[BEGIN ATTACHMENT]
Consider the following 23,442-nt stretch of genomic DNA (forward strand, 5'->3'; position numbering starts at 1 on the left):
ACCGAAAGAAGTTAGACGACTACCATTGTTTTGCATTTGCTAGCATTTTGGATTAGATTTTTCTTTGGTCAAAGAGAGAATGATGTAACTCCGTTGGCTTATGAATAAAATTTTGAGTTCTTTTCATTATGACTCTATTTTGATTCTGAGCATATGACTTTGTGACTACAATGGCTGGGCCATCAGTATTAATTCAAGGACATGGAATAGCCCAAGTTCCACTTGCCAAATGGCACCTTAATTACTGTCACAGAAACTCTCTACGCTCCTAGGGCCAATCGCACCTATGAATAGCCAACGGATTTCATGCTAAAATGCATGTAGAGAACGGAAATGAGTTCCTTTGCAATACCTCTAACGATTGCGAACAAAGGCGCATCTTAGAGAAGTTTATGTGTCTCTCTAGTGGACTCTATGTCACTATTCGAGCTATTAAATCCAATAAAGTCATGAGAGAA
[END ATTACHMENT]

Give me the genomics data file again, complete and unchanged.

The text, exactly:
Consider the following 23,442-nt stretch of genomic DNA (forward strand, 5'->3'; position numbering starts at 1 on the left):
ACCGAAAGAAGTTAGACGACTACCATTGTTTTGCATTTGCTAGCATTTTGGATTAGATTTTTCTTTGGTCAAAGAGAGAATGATGTAACTCCGTTGGCTTATGAATAAAATTTTGAGTTCTTTTCATTATGACTCTATTTTGATTCTGAGCATATGACTTTGTGACTACAATGGCTGGGCCATCAGTATTAATTCAAGGACATGGAATAGCCCAAGTTCCACTTGCCAAATGGCACCTTAATTACTGTCACAGAAACTCTCTACGCTCCTAGGGCCAATCGCACCTATGAATAGCCAACGGATTTCATGCTAAAATGCATGTAGAGAACGGAAATGAGTTCCTTTGCAATACCTCTAACGATTGCGAACAAAGGCGCATCTTAGAGAAGTTTATGTGTCTCTCTAGTGGACTCTATGTCACTATTCGAGCTATTAAATCCAATAAAGTCATGAGAGAA